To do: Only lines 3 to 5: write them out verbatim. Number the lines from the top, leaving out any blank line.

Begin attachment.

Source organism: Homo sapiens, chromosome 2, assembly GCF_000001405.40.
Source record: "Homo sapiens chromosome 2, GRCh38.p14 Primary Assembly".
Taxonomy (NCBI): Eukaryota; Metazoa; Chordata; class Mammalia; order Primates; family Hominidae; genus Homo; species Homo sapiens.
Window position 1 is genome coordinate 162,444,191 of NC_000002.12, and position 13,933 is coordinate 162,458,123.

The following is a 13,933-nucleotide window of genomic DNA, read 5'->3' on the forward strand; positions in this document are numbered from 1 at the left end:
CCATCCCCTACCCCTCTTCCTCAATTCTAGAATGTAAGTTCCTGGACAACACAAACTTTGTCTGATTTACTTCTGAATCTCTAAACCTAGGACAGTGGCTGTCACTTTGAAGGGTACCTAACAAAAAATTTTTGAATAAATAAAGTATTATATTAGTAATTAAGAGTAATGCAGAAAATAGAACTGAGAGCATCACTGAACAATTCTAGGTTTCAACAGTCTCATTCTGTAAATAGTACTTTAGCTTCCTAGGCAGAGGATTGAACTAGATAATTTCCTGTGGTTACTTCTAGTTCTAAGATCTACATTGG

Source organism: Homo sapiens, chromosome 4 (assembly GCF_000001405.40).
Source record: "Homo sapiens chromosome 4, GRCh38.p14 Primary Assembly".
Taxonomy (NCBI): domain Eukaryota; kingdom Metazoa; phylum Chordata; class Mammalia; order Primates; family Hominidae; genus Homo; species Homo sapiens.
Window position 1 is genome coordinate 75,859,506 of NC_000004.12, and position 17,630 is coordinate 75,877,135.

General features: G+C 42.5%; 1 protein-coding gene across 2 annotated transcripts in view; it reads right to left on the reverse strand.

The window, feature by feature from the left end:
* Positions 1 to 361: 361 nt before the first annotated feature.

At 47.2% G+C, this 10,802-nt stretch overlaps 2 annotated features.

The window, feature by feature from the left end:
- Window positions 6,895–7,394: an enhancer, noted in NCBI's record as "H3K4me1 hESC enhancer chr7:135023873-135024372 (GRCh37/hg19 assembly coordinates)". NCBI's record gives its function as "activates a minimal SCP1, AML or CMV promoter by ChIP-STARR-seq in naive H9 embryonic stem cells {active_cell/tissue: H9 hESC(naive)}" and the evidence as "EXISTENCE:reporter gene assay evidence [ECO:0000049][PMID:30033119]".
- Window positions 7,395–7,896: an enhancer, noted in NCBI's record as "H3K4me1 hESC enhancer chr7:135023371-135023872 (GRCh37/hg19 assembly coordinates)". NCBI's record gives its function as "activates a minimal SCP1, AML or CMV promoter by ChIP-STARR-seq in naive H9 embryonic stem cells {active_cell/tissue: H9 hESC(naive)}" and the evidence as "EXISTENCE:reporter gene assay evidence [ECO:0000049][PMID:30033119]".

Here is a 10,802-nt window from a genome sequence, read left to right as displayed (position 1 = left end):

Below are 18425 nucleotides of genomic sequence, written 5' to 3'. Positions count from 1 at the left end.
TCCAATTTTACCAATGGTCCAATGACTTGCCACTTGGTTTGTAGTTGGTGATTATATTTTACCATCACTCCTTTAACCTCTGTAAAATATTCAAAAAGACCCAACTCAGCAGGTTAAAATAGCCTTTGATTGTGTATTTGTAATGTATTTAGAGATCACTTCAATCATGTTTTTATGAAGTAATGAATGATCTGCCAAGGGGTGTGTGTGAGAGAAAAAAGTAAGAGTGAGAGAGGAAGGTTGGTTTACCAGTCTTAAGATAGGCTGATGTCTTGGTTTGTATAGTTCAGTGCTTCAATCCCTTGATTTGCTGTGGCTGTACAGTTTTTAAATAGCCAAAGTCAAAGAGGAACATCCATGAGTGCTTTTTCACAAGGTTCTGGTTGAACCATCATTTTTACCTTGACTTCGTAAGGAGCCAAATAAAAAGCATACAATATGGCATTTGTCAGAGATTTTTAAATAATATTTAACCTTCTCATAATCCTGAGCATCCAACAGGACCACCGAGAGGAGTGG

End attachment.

Taxonomy (NCBI): Eukaryota; Metazoa; Chordata; class Mammalia; order Primates; family Hominidae; genus Homo; species Homo sapiens.
Window position 1 is genome coordinate 162,444,191 of NC_000002.12, and position 13,933 is coordinate 162,458,123.

The following is a 13,933-nucleotide window of genomic DNA, read 5'->3' on the forward strand; positions in this document are numbered from 1 at the left end: